Unfortunately not. The velcro straps on these sandals are typically set for an average foot, and the stingy shoe companies don't give you enough velcro on the straps to deal with a wide foot (and this example is a nice pair of Tevas, supposedly made for wide widths!). This means that, for a wide foot, there are hardly enough velcro hooks on the sandal strap to stick to the velcro loops, which means that the sandal straps can become undone at the slightest provocation, and any kind of fun activity is always interrupted as you stop to "tie your shoes."
I have found an easy way to increase the velcro strap length on your sandals, though - no sewing, gluing, or anything else required.
Step 1: You Will Need -
Because it combines both hooks and loops in one product, you can attach the loops on the One-Wrap to the velcro hooks on one of the sandal straps, and then attach the One-Wrap hooks to the velcro loops on the other side of the sandal strap, effectively extending the length of the velcro strap but still keeping its strength.
Unfortunately, they sell One-Wrap in 12-foot lengths, and you will need less than a foot of it to fix your sandals. The roll is usually less than $10 US, but you can use the remainder for all sorts of interesting things (I use it on my backpack straps to hold the straps closer together across my chest). So, fixing the sandals with One-Wrap is not exactly cheap-and-cheerful, especially if the sandals cost less than $20 US to start with, but not exactly a fortune either.
You will also need a good pair of scissors to cut the One-Wrap.
Step 2: Cut the One-Wrap to Fit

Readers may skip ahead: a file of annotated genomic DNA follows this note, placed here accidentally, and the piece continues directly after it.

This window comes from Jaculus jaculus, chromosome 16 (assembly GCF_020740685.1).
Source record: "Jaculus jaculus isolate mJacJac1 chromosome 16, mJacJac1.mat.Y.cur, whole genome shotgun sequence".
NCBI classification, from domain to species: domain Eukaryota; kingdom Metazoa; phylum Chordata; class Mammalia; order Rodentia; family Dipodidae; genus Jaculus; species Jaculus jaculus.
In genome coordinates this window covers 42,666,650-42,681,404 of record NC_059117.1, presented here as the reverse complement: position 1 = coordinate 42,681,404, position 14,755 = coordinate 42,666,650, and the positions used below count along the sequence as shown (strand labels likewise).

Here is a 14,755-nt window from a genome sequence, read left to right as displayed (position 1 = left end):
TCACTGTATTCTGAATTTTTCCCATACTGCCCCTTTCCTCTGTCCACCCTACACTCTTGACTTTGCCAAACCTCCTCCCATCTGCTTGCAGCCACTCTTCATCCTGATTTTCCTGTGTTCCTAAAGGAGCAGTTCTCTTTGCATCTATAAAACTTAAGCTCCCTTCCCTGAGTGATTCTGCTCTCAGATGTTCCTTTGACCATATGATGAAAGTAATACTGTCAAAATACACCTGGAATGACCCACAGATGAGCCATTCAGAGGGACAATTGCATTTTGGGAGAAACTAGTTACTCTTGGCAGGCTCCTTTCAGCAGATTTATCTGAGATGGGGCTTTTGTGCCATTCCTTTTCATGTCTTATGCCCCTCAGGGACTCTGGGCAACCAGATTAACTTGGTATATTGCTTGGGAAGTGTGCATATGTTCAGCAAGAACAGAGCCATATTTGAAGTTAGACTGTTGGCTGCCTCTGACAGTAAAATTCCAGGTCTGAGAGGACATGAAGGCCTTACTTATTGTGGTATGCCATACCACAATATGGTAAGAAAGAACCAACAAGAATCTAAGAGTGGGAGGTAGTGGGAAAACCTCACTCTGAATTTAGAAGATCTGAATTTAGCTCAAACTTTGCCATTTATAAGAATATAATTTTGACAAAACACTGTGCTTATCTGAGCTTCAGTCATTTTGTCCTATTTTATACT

For each strap extension you need, adjust the strap to a comfortable fit, and then note the length of the velcro hooks that are not engaged on one end, and the length of the loops that are not engaged on the other end. The One-Wrap strap extension should be just about as long as these two lengths combined, so that all of the velcro of the sandal is engaged. On mine, however, some of the velcro was looped through the buckles, so I had to extend the strap after that point.
For my Teva sandals, the toe straps needed about a 4-inch extension, and the ankle straps needed about 7 inches added. That may sound like a lot, but the Tevas were probably designed to stay on with a lot less velcro engaged, so I am over-engineering this, but so be it.
Use a good pair of scissors to cut off the lengths of One-Wrap from the reel - it's pretty thick stuff.
Step 3: Install the Strap Extensions to the Sandals
Then, wrap the extended straps back over your feet, engaging the One-Wrap with the velcro on the other sandal strap. All (or most) of this velcro should be engaged.
The sandals should now be far less likely to undo themselves.
Step 4: Success!
Incidentally, if One-Wrap's basic black color scheme is not to your liking, they make a product for wrapping up cables and stuff that comes in a rainbow of colors. Again, not too cheap, and you should experiment to make sure the velcro hooks and loops of the One-Wrap will attach properly to the velcro of the sandals, but it looks as though it should work.